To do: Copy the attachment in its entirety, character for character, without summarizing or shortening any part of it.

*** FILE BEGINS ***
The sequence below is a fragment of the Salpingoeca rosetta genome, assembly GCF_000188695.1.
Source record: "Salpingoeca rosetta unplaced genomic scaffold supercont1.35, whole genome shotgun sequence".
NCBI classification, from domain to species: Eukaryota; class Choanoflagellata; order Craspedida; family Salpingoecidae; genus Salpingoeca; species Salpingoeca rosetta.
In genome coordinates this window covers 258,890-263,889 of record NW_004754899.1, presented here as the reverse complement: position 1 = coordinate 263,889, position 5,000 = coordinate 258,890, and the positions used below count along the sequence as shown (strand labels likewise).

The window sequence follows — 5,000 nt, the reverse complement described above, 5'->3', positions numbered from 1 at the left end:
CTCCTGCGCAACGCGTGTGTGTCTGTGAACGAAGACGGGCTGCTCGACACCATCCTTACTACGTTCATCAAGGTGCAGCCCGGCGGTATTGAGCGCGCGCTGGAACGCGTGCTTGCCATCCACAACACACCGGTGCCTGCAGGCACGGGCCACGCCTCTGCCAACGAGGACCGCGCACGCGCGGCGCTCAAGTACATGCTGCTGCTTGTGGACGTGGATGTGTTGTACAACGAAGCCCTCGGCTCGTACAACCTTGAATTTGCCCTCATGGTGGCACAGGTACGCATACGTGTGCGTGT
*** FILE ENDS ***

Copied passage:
The sequence below is a fragment of the Salpingoeca rosetta genome, assembly GCF_000188695.1.
Source record: "Salpingoeca rosetta unplaced genomic scaffold supercont1.35, whole genome shotgun sequence".
NCBI classification, from domain to species: Eukaryota; class Choanoflagellata; order Craspedida; family Salpingoecidae; genus Salpingoeca; species Salpingoeca rosetta.
In genome coordinates this window covers 258,890-263,889 of record NW_004754899.1, presented here as the reverse complement: position 1 = coordinate 263,889, position 5,000 = coordinate 258,890, and the positions used below count along the sequence as shown (strand labels likewise).

The window sequence follows — 5,000 nt, the reverse complement described above, 5'->3', positions numbered from 1 at the left end:
CTCCTGCGCAACGCGTGTGTGTCTGTGAACGAAGACGGGCTGCTCGACACCATCCTTACTACGTTCATCAAGGTGCAGCCCGGCGGTATTGAGCGCGCGCTGGAACGCGTGCTTGCCATCCACAACACACCGGTGCCTGCAGGCACGGGCCACGCCTCTGCCAACGAGGACCGCGCACGCGCGGCGCTCAAGTACATGCTGCTGCTTGTGGACGTGGATGTGTTGTACAACGAAGCCCTCGGCTCGTACAACCTTGAATTTGCCCTCATGGTGGCACAGGTACGCATACGTGTGCGTGT